Most foreigners end up going to the Tsukuba Medical Center ("Tsukuba Medicaru Senta"), which is located just down the street from the University Hospital in Amakubo (next to Matsumi Park). This is basically your only choice at night or on holidays. They are typically crowded (but so is most anyplace). The doctors rotate duty days, so if you need to go in more than once, you may not see the same doctor. The staff there is pleasant and tries to be helpful. If you can go on a Monday morning, there are volunteer translators on duty to help you in anyway they can. As is true with most hospitals or clinics, one is served in order, according to a sign-in sheet. The Medical Center takes this a step further by having a number that can be drawn on a first-come first-served basis after 8 am. The actual processing, however, doesn't start until 8:30.
Other hospitals that may serve your needs but which aren't so frequented by foreigners are the Tsukuba Gakuen Hospital in Yatabe (just north of the agricultural research institutes), the Tsukuba Kinen (Memorial) Hospital just north of the Geographical Survey Institute on Nishi Odori in Higashi Hiratsuka, and the Tsukuba Hospital behind the Mechanical Engineering Laboratory in Namiki.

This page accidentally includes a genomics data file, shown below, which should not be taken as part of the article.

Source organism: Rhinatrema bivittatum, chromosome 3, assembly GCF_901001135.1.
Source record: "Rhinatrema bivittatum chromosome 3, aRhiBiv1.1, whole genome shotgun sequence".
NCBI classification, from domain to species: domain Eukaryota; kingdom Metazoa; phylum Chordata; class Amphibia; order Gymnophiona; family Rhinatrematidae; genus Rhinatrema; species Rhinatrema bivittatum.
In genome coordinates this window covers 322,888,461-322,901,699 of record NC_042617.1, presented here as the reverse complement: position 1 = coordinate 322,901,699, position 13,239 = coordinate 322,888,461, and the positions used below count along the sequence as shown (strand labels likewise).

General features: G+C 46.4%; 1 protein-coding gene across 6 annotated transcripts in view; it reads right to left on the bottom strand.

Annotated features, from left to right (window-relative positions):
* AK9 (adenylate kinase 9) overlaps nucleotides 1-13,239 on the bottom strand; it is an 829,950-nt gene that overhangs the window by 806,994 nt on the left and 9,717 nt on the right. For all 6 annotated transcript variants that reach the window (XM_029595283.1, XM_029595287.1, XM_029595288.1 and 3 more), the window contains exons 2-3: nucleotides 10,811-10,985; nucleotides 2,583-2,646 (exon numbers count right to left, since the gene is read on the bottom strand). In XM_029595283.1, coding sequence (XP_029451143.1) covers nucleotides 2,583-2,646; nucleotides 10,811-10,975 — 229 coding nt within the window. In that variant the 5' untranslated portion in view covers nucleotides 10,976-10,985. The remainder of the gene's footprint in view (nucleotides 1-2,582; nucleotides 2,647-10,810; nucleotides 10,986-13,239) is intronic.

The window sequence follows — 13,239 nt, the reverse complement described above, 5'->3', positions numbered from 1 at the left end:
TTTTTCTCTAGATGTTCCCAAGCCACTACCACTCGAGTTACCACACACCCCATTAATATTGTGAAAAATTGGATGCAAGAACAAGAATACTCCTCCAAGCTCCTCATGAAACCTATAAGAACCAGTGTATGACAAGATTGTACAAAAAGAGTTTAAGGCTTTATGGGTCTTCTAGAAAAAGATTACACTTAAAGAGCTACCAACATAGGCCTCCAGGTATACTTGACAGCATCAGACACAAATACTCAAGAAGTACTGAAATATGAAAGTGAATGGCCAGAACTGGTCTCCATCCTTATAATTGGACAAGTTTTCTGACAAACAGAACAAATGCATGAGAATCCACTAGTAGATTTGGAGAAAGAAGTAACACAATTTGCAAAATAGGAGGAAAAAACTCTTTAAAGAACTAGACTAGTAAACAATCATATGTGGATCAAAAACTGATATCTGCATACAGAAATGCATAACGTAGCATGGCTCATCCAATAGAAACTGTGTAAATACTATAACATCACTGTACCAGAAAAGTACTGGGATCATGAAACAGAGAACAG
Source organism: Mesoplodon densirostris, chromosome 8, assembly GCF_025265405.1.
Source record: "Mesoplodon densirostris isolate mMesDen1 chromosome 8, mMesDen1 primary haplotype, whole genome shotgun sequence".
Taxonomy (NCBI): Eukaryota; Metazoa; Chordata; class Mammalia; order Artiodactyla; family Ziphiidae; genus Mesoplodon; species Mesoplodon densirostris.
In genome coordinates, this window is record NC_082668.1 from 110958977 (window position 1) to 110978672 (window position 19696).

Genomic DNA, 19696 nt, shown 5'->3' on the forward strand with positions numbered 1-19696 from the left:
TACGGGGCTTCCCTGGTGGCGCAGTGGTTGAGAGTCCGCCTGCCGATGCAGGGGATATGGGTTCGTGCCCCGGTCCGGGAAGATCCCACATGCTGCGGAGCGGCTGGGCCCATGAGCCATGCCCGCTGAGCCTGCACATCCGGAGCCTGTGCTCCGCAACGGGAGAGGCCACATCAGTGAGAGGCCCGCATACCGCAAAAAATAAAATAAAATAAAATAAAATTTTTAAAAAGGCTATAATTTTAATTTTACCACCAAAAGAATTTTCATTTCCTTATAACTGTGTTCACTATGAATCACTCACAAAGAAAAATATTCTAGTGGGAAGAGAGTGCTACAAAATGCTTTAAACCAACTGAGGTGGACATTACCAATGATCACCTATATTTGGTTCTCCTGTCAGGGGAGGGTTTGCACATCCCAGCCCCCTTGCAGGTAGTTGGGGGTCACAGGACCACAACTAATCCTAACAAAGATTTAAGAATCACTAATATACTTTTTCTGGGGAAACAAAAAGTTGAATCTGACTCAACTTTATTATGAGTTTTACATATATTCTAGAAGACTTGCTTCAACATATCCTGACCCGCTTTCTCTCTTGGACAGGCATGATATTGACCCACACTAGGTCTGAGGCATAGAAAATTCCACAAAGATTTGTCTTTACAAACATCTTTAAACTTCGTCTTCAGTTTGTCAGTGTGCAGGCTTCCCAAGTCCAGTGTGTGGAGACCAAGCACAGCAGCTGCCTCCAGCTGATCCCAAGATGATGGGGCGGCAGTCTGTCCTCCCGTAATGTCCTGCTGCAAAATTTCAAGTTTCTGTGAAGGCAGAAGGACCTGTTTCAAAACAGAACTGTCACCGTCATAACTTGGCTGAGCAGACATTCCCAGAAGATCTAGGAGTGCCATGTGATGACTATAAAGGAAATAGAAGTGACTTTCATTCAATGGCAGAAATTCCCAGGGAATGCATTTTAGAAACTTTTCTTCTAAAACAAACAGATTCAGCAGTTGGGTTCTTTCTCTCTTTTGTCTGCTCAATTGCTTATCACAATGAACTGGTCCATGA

Most of your health needs can be taken care of more conveniently in the variety of local clinics that dot the landscape. There are too many to cover in a comprehensive manner, and so we will only list the most highly recommended ones that we are aware of, based on service and English proficiency. Some are rather difficult to find, as many are located off of the main roads (the only roads with names), and so we will do our best to describe how to get there.
Jinai Clinic (Onozaki); Dr. Ko is from Taiwan and speaks good English in addition to Chinese and Japanese. His specialties are pediatrics and internal medicine, and one particularly convenient aspect of this clinic is that it is open on Saturday and Sunday mornings! It is, however, closed on Fridays. The clinic is tricky to find, though, as it is located at the edge of Matsushiro as it borders with the Onozaki rice paddies. Approaching it from Matsushiro, go to the end of the 4 lane road that is the natural extension of Minami Odori (going east). Turn left at the last street and then a quick right at the next street. It's around the bend on the right (Tel. 55-4577).
Watanabe Clinic (Namiki); Dr. Watanabe is a popular doctor whose specialties are pediatrics and the respiratory system. He is located at the east edge of Namiki at Namiki 3-11-9. If you approach the clinic from the Namiki Ohashi Bridge over Higashi Odori, it is a block to the right from where that street (the main street through Namiki) dead ends.